INCREASINGLY, a number of Zimbabweans in the UK have taken up social work as a career of choice ahead of other professions such as Law, Nursing, Medicine, Architecture, Accountancy and Engineering traditionally regarded as more superior in Zimbabwe.
Many more look forward to social work as a profession that can offer them real life opportunities in the UK. Yet social work as a profession was relatively unknown within the Zimbabwean community in the UK until recently. Many did not know of the existence of the profession in Zimbabwe until they arrived in the UK.
In Zimbabwe, social work is an unrecognisable profession. Social workers, otherwise known as social welfare officers in Zimbabwe, are obscure and little known in professional circles. Social are comparatively poorly paid, making the profession less attractive to many.
The other reason why social work is relatively unknown and less popular in Zimbabwe is a lack of clarity in terms of what social workers do. Many of them are employed by the state and local authorities in very peripheral roles, some of which do not require any professional qualifications.
Social work in Zimbabwe is generic in practice and deeply embedded in the prism of poverty and social functioning. It is developmental and less proactive in practice, consistent with the conditions that exist in that country.
There is less emphasis on one-to-one casework or competence-based social work practice, contrary to situation in the UK. However, the demarcation between what social workers and para-professionals in Zimbabwe do remains a grey area and is contested.
It is not surprising that many untrained individuals involved in welfare issues, especially in mining communities, masquerade as social workers.
What appears to be behind this cloud of ignorance of the social work profession in Zimbabwe is its apparent lack of support and full recognition. This is despite the fact that high profile figures such as the late former Vice President Joshua Nkomo, Dr Witness Mangwende, former Minister Dr Sikanyiso Ndlovu, Professors Edwin Kaseke (Wits University), Roderick Mpedziswa (University of Botswana) and Stella Makhanya studied social work and became prominent figures in the profession.
It is encouraging that in recent times the perception of social work in Zimbabwe is fast changing. This is evidenced by the increased interest in the profession in the UK and in Zimbabwe, high levels of employability and the creation a couple of years ago, of the Council for Social Workers in Zimbabwe, a regulatory body that registers and oversees the training and practice of social workers in the country.
Social workers in Zimbabwe are increasingly being employed by NGOs such as World Vision, Plan International, Care, Save the Children and Help Age among others. Competition for social work places at the University of Zimbabwe (Zimbabwe’s sole social work training institution) has become more intense with those aspiring to join the profession expected to have no less than 10 A Levels points to enter the University.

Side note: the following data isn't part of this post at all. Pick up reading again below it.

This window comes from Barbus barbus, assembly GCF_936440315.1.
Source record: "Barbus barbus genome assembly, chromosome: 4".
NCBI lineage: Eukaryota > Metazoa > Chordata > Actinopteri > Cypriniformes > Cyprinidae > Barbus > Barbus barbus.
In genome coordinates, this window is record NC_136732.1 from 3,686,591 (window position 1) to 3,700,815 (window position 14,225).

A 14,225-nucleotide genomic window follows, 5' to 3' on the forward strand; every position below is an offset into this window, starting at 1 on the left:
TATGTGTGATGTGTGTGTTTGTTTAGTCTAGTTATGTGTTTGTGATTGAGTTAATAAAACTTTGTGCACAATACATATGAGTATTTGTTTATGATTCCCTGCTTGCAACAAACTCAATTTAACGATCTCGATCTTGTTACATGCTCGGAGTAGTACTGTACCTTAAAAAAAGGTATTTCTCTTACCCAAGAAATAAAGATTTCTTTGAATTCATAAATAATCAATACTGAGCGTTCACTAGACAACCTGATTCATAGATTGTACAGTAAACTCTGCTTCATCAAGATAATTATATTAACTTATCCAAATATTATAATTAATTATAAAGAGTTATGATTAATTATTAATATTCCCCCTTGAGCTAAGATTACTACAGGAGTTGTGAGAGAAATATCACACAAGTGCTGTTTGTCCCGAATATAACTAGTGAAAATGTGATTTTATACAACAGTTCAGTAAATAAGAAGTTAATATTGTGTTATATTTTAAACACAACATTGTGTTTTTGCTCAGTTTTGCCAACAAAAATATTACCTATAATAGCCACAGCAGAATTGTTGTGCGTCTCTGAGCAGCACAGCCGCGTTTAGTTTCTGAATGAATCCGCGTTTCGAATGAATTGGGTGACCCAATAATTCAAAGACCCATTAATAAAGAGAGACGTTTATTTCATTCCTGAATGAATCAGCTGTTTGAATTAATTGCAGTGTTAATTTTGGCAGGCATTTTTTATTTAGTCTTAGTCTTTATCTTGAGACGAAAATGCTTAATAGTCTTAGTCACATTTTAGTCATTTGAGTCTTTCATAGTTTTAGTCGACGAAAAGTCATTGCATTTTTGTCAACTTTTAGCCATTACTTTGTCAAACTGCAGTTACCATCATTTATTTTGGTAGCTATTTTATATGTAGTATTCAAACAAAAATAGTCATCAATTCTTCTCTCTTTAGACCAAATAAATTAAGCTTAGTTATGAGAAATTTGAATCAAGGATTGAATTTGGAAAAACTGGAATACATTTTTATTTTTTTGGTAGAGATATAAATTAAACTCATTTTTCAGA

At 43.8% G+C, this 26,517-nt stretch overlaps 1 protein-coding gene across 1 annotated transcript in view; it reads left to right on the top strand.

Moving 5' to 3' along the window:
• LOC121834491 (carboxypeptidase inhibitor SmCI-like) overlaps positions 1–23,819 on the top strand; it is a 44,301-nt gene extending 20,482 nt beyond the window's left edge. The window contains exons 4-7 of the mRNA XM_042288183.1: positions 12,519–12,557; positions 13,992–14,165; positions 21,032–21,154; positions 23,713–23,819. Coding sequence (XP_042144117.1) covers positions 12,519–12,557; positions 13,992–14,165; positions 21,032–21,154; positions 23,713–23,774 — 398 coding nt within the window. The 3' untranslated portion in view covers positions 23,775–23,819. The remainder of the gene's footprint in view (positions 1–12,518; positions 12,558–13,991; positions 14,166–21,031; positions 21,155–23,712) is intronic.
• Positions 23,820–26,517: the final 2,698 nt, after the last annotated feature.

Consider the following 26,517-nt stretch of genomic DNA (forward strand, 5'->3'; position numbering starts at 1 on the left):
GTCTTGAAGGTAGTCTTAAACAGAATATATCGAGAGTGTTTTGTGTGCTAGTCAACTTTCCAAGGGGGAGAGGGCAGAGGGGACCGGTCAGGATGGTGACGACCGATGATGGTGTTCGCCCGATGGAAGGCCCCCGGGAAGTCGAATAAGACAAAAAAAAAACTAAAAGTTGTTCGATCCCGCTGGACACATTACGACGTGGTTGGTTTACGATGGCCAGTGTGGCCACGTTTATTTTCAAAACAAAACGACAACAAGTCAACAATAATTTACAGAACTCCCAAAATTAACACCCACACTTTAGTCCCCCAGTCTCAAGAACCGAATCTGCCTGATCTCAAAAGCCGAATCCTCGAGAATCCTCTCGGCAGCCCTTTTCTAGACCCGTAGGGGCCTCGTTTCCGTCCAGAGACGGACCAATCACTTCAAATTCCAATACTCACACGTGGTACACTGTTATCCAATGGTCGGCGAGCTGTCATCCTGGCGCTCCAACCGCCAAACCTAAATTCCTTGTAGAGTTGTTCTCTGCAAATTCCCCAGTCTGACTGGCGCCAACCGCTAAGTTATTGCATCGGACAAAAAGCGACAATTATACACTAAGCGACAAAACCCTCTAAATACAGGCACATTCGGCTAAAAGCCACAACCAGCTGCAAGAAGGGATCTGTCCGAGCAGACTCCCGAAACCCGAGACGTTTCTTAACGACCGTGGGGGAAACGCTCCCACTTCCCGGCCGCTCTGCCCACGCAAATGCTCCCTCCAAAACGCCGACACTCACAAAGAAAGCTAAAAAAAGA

My research on social workers in the UK has revealed that there are no less than 280 overseas-recruited Zimbabwean social workers (GSCC country statistics 2010) and an increasing number of UK-trained Zimbabwe-born social workers. The number of Zimbabwean social workers trained in the UK is believed to be over a hundred and is set to surpass those recruited from Zimbabwe in a few years.
It is encouraging to note that Zimbabwean social workers are making significant inroads into the profession with a significant number of them now in management and senior practitioner roles throughout the UK. The success of Zimbabwean social workers in the UK should encourage those who wish to join the profession and perhaps take their skills and experience back home at the end of their tour of duty in UK.
It is saddening that the Home Office wishes to restrict the mobility of social workers to the UK through its quota system on immigrants from outside the EU. The imposition of limits on the number of social workers each Local Authority is allowed to employ will certainly impact negatively on the Zimbabwe-based social workers contemplating a move to the UK.
It is my hope that one day most of the social workers now based in the UK will return to Zimbabwe and resuscitate the crumbling social care system in a country which has been severely affected by brain drain.
Ultimately, it is concerning that there is a more than 50 percent vacancy rate in the Department of Social Welfare -- the largest employer of social workers in Zimbabwe – owing to the exodus of social workers to the UK. More disturbingly, the employment of sociology graduates in social work posts around the country makes a joke of the government’s commitment to social work in the country.
If social workers were remunerated properly a few of them would stick around and help maintain a good level of social service delivery instead of abusing them as mere distributors of public assistance when issues of domestic violence and cases of child sexual abuse are neglected.
The Minister responsible for social work rarely speaks a word in support of social workers in the country. It is my hope that the increase in social work interests in the UK will help to put pressure on the government in Zimbabwe to improve conditions for social workers and also allow for more Universities to train social workers in readiness for the many challenges ahead.